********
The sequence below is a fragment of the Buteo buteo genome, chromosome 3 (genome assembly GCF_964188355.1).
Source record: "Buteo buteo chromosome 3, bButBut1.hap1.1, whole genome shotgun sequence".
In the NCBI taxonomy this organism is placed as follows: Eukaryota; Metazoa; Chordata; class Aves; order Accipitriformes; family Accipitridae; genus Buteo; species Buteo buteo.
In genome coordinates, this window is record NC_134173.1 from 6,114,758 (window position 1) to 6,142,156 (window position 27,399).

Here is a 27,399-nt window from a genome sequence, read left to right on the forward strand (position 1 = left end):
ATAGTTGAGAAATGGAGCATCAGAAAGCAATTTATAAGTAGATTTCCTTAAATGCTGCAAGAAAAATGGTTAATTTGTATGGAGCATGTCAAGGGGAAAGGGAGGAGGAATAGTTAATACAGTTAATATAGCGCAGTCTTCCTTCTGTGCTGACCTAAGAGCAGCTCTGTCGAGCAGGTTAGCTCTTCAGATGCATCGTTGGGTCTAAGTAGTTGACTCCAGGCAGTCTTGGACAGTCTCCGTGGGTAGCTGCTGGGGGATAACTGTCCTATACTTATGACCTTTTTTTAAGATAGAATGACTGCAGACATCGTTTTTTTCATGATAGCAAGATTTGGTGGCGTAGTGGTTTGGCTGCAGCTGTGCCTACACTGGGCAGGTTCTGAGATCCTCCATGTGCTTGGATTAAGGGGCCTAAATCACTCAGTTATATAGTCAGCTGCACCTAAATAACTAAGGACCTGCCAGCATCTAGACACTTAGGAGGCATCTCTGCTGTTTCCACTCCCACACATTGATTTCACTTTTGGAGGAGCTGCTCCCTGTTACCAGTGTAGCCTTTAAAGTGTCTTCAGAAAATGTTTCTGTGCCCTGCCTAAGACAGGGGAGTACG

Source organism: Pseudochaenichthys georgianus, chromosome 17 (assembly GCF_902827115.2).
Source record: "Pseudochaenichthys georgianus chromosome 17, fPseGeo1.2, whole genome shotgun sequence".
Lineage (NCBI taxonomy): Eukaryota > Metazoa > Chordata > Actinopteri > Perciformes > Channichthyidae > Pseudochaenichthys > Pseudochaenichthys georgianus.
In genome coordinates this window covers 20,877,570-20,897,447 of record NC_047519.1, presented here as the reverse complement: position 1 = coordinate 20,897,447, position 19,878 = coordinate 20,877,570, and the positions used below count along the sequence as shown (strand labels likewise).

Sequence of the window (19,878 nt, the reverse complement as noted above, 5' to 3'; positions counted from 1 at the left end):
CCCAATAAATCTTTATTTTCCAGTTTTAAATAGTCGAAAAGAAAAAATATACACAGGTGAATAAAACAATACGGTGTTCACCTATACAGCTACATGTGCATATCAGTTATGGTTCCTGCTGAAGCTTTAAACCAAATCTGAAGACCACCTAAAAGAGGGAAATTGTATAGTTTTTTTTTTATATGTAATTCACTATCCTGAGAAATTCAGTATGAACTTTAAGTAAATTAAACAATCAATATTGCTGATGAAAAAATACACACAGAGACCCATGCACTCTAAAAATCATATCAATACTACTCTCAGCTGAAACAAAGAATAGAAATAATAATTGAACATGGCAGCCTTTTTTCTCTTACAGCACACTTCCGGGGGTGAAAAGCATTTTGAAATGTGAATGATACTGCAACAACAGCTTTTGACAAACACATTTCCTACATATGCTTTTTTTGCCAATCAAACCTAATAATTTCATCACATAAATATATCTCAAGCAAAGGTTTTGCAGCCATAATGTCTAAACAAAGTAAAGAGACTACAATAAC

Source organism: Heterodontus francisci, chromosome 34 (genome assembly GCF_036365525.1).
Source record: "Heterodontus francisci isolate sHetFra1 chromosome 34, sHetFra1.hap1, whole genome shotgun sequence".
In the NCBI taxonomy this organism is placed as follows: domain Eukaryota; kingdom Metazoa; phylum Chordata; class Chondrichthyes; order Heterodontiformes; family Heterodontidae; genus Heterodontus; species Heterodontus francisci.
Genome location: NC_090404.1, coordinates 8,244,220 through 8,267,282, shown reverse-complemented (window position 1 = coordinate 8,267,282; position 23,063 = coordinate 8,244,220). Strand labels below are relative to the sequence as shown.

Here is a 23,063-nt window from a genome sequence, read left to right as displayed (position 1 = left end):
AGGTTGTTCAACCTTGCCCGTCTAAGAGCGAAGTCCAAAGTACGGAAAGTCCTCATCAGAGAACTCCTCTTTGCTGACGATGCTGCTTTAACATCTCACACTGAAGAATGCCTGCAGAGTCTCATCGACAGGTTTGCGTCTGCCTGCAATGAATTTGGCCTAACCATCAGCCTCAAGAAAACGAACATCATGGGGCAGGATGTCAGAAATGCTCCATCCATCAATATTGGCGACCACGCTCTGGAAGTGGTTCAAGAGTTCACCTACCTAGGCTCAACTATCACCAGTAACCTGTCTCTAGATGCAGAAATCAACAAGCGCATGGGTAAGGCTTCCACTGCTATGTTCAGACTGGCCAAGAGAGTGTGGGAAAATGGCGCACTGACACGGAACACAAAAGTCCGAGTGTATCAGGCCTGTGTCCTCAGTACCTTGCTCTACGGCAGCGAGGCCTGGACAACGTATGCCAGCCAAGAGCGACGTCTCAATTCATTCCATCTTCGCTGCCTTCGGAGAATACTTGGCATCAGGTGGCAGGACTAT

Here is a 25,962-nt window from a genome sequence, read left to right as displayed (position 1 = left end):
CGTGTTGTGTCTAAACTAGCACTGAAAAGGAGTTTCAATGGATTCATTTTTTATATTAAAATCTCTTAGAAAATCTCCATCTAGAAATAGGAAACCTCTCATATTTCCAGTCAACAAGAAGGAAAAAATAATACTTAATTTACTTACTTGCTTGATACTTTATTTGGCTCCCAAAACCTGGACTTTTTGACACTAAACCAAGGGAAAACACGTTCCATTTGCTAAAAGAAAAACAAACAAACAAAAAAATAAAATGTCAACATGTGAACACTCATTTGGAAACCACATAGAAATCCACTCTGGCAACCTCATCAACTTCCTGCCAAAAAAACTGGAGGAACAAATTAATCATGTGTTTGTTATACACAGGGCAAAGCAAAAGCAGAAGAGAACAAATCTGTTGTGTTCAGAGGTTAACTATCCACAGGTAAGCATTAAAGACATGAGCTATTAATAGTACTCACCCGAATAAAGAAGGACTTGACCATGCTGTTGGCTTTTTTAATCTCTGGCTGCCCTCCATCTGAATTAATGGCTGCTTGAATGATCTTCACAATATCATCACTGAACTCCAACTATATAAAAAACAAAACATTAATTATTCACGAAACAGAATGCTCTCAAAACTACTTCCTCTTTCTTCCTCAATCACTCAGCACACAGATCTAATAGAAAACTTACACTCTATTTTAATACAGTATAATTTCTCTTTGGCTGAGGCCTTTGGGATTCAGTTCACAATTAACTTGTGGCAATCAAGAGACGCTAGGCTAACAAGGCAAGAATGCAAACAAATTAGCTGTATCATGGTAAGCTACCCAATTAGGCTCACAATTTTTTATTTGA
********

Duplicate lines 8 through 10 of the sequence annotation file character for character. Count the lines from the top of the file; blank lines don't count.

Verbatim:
Source record: "Pseudochaenichthys georgianus chromosome 17, fPseGeo1.2, whole genome shotgun sequence".
Lineage (NCBI taxonomy): Eukaryota > Metazoa > Chordata > Actinopteri > Perciformes > Channichthyidae > Pseudochaenichthys > Pseudochaenichthys georgianus.
In genome coordinates this window covers 20,877,570-20,897,447 of record NC_047519.1, presented here as the reverse complement: position 1 = coordinate 20,897,447, position 19,878 = coordinate 20,877,570, and the positions used below count along the sequence as shown (strand labels likewise).